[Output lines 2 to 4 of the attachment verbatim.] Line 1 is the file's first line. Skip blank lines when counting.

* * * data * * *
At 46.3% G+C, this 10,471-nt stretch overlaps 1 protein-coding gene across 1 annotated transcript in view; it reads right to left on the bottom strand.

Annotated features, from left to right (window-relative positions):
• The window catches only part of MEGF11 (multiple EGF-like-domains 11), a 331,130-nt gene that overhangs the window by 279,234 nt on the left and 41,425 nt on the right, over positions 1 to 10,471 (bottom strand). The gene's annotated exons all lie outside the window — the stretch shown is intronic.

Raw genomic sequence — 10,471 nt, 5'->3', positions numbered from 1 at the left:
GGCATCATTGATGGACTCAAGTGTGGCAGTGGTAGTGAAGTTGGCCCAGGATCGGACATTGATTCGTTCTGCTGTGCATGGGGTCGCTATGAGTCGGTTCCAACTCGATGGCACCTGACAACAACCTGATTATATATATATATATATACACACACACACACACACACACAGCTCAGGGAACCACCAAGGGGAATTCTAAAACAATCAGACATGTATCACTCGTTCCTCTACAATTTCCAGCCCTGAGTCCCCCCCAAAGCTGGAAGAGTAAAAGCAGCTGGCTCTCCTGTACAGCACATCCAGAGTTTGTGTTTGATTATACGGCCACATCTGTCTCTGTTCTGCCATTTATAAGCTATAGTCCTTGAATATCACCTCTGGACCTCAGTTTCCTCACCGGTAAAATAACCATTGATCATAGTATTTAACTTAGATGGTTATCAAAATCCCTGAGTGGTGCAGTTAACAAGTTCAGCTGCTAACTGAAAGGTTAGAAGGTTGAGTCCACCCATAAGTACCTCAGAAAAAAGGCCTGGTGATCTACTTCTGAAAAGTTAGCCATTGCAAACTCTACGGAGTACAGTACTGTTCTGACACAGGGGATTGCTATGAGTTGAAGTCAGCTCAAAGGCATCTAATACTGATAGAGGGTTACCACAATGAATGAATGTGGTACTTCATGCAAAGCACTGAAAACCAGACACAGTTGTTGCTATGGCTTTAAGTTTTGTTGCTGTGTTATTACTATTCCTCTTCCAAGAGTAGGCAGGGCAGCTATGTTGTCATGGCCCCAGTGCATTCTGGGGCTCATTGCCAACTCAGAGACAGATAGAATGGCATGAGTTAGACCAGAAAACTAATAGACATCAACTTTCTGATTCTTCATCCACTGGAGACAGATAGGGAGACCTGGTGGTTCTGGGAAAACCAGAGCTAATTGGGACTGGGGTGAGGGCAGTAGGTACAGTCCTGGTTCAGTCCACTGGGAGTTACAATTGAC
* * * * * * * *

Annotated features, from left to right (window-relative positions):
• The window catches only part of MEGF11 (multiple EGF-like-domains 11), a 331,130-nt gene that overhangs the window by 279,234 nt on the left and 41,425 nt on the right, over positions 1 to 10,471 (bottom strand). The gene's annotated exons all lie outside the window — the stretch shown is intronic.

Raw genomic sequence — 10,471 nt, 5'->3', positions numbered from 1 at the left: